Revisiting the “Middle-Child” of Dispute Resolution
It has now been a little over two years since adjudication and prompt payment came into force in Ontario. To date, adjudication seems to have been the “middle-child” of dispute resolution mechanisms for construction related matters. It’s neither court, nor traditional arbitration, and seems to get less attention than its better-known siblings.
After something of a slow start, the number of construction adjudication proceedings in Ontario is beginning to grow.
Ontario Dispute Adjudication for Construction Contracts (the “ODACC”) was named the Authorized Nominating Authority by the Ministry of the Attorney General on July 18, 2019. As the Authorized Nominating Authority, ODACC is responsible for administering construction-related adjudications under the Construction Act (the “Act”).
ODACC has now released its second annual report, this time for the fiscal year August 1, 2020, to July 31, 2021. The ODACC reports that 50 adjudications were commenced, and 34 determinations were rendered in the 2021 fiscal year. There were 8 adjudications open at the end of the fiscal year, with the balance of matters largely settled out of court. Only two adjudications were completed in Ottawa. This is an increase from 32 adjudications which were commenced in 2020, with only 3 decisions rendered.
Although adjudication has been slow to catch on, some possible advantages are:
- Speed: After the adjudicator receives documents from the claimant, they must deliver a decision within 30 days (unless the parties mutually agree to extend this date).
- Cost: Adjudication is generally less expensive than traditional arbitration.
The suggested fees for pre-designed adjudication processes range from $800 to $3,000, plus HST. With 95% of adjudicators willing to conduct adjudications for a flat fee, this is an attractive option compared to paying an arbitrator on an hourly basis.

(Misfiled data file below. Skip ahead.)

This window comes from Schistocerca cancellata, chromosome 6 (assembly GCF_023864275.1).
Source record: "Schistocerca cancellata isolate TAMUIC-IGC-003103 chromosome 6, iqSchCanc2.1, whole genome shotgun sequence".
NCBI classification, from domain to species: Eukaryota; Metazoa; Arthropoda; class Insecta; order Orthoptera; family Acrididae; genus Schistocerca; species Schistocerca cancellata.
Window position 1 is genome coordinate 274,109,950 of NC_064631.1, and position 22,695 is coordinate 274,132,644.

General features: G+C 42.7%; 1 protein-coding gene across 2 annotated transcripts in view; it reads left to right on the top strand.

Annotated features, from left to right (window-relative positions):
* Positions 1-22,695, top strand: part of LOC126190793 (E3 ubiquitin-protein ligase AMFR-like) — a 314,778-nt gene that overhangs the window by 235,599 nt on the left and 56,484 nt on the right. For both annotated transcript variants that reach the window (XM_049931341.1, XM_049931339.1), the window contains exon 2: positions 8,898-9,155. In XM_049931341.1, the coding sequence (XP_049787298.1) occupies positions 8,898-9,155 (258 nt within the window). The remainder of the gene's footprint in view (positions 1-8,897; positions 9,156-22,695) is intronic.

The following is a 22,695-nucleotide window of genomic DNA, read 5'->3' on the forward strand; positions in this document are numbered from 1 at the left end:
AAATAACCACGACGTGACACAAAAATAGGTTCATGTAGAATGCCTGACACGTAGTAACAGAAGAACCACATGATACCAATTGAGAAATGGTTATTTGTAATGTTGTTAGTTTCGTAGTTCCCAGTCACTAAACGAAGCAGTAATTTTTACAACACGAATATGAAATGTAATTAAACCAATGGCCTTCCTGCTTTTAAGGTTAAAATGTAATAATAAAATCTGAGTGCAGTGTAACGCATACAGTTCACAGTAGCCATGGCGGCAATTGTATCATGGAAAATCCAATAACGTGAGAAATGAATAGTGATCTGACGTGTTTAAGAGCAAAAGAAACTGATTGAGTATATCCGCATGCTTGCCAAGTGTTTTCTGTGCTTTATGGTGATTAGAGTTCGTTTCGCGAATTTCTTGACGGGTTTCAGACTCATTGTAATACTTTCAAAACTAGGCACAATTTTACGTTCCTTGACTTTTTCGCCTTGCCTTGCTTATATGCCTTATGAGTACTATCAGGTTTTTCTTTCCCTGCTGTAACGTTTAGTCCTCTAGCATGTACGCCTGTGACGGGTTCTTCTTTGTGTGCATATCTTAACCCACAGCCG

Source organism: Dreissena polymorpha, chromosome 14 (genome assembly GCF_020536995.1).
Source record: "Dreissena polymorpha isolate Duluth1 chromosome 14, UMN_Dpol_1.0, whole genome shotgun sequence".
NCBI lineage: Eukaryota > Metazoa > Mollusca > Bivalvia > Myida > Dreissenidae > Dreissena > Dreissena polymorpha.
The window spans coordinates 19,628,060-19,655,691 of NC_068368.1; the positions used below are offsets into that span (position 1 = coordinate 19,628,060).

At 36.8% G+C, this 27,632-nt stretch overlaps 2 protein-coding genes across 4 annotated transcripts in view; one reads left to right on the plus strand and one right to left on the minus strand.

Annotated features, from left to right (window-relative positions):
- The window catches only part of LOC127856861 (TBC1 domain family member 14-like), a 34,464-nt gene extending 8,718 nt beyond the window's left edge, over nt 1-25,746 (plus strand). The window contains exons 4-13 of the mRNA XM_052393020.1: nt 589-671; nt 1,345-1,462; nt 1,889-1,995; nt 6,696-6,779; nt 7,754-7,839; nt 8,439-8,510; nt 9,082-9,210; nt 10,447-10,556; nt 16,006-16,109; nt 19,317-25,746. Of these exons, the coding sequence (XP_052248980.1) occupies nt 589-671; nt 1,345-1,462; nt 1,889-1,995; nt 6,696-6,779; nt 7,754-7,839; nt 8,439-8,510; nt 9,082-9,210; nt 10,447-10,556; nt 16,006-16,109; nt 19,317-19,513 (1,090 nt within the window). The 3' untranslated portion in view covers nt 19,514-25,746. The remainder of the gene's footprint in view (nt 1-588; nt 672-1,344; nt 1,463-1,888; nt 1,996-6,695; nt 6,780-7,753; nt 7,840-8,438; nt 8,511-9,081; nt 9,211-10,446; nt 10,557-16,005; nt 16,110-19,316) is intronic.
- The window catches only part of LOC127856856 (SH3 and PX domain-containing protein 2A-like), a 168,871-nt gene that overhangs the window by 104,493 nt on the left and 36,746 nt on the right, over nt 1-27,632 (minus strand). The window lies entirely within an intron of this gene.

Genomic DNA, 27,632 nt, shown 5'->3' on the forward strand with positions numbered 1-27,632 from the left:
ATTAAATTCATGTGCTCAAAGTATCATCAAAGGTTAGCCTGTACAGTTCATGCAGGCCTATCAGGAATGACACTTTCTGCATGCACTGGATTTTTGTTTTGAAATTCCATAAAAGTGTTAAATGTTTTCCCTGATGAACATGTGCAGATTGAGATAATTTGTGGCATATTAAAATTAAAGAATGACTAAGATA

On the other hand, one of the main drawbacks is that adjudication decisions are not truly final. Determinations are binding and enforceable in the same way as a judgment unless and until set aside by a court or an arbitrator.
In the past, some clients and practitioners may have avoided adjudication for fear that the adjudication period had expired because the contract had been abandoned or terminated. For example, where a contractor has walked away from a job. This is because adjudication is unavailable if notice is given after the date the contract or subcontract is completed, or where the contract has ceased to exist.
While it does not appear that the Ontario courts have ruled on this point, the issue recently came before Adjudicator Edward Dryer. In that case, the owner argued that because the contract in question had been terminated or abandoned, it was either “completed” or had “ceased to exist” as referenced in the Act.
Mr. Dreyer found that permitting a party to commence an adjudication after their contract is terminated or abandoned was, “consistent with the legislative intent of adjudication as a means of resolving project gridlock.” Mr. Dreyer also noted that: (a) arbitration clauses can survive the termination of a contract; and (b) adjudication is available in the United Kingdom even after a contract has been terminated or abandoned.
Although the ruling is not binding, the law was well canvassed by Mr. Dreyer. At the very least, the decision will be persuasive on the issue.
This makes adjudication an attractive option, not just for resolving minor disputes that arise on a large project that will be ongoing for many years, but also where a contractor has abandoned the project and/or been asked to leave and non-payment is an issue.
Unless the parties agree otherwise, adjudication should only address a single matter. Adjudication might be especially effective for disputes where the quantum is under $35,000, given that the Small Claims Court is hopelessly backlogged. This is particularly true where the parties can agree to post security to avoid the need for a construction lien.
In its annual report, the ODACC reported that a total of $908,123 was awarded in the 34 adjudications. This is consistent with the view that adjudication might be well suited for disputes with a more limited quantum, or in other circumstances where the parties are unlikely to try and “re-litigate” the matter.
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